Utah Stories

Ice Fishing in Utah

If you shed a tear when you hang up your fishing pole, maybe it’s time to try ice fishing.


More Utahns are trying to eat healthier foods, and one of those foods is fish. Unfortunately, fish from the ocean is becoming less healthy as it accumulates human pollutants like mercury.

 Health experts do not recommend that pregnant women, those planning to become pregnant, and younger children eat canned tuna and other ocean fish due to higher levels of mercury and PCBs.

Studies in other parts of the world do indicate, however, that the benefits of eating fish often outweigh the negative effects of human-created pollutants.

So, if one does not know the source of their fish, or the potential dangers, what is a person to do? I suggest they harvest fish from our own Utah waters that do not have high levels of these pollutants.

Many Utahns think that becoming an angler is too difficult and expensive. They have visions of $60,000 bass boats and the vehicles required to tow them, until they learn that they do not need all of that “elitist crap.” Almost anyone can obtain a fishing rod for free or buy one at a yard sale.

An annual Utah fishing license is free for those under 12 years of age, less than $16 for up to 17 years, and only $34 for those up to 64. Learning to catch fish through the ice is far easier, safer, and less expensive than most people think.

To get started, you could take my annual ice fishing class through West High School Community Education that usually starts about second week in January. I try to cover everything, including the food fishes and how to catch them here in Utah’s waters. Equipment can be a simple as insulated rubber boots, a warm hat, windbreaker, sunglasses, a chemical hand warmer, a five-gallon bucket with a lid, and a small kiddie sled to drag stuff on.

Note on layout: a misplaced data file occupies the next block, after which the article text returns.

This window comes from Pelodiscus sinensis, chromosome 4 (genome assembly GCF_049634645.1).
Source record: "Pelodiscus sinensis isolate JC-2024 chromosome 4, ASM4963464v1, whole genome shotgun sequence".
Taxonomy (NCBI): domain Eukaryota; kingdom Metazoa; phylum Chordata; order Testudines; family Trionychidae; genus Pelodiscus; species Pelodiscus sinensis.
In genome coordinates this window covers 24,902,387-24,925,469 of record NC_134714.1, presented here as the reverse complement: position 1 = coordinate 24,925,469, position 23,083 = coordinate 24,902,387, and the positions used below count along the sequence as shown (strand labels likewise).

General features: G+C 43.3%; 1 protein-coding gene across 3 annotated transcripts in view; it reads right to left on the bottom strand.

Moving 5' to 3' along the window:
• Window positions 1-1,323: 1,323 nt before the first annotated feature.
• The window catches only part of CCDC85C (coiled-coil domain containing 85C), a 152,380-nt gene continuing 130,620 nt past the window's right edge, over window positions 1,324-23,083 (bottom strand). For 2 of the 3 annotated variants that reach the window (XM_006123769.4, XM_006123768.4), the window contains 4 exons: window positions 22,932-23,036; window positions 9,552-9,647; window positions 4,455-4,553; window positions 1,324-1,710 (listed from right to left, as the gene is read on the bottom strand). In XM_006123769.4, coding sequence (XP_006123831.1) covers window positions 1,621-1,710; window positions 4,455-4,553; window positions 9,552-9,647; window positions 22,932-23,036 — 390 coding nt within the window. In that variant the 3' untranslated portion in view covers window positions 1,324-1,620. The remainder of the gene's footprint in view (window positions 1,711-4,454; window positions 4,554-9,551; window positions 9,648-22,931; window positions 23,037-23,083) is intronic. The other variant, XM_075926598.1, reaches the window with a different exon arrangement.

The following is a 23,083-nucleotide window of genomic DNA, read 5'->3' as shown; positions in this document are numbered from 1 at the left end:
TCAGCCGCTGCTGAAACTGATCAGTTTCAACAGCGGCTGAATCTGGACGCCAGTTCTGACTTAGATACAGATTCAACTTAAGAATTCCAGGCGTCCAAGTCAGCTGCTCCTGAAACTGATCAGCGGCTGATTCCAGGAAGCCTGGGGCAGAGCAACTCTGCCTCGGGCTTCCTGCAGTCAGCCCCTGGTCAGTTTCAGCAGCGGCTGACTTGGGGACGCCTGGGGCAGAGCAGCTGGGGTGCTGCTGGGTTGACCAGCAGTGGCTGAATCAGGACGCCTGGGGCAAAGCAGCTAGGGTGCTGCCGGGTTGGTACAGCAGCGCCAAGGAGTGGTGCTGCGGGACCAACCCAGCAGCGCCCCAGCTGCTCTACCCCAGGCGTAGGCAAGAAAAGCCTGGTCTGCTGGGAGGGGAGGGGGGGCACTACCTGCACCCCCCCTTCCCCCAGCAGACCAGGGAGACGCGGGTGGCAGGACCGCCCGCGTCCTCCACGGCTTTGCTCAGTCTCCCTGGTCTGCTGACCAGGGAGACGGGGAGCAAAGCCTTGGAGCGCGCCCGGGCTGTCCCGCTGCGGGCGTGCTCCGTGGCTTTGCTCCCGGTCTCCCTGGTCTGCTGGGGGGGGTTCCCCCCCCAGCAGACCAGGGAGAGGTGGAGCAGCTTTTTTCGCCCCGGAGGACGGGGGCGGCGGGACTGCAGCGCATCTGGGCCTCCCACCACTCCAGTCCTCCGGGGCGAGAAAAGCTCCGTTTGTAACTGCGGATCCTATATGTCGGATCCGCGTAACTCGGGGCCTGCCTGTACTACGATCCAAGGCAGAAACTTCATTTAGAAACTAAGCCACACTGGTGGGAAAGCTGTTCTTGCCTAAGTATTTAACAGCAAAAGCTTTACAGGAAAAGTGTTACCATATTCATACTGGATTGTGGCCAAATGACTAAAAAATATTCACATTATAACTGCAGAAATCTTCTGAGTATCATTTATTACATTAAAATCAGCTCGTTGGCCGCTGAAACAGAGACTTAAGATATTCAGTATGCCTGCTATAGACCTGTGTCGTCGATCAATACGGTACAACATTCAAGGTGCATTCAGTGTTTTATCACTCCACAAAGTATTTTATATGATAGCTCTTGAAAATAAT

We make our own fishing rods in my class, and we learn a couple of easy fishing line knots to tie on the relatively simple fishing tackle required.

You could learn that one does not even need to drill holes in the ice, as plenty of holes are usually available in good areas, and experienced ice fishermen are generally pretty friendly and willing to help newcomers out.

Ice fishing can be cold if it is overcast and windy, however, if it is clear and calm, the temperatures on the ice can be as much as 20-degrees warmer above the winter inversions of the Wasatch Front.

Utah Yellow Perch – Photo by Dan Potts

So, what the heck! Learn to ice fish. Get out into the sunlight. Catch and eat some of Utah’s yummy trout. Be happier and healthier. 


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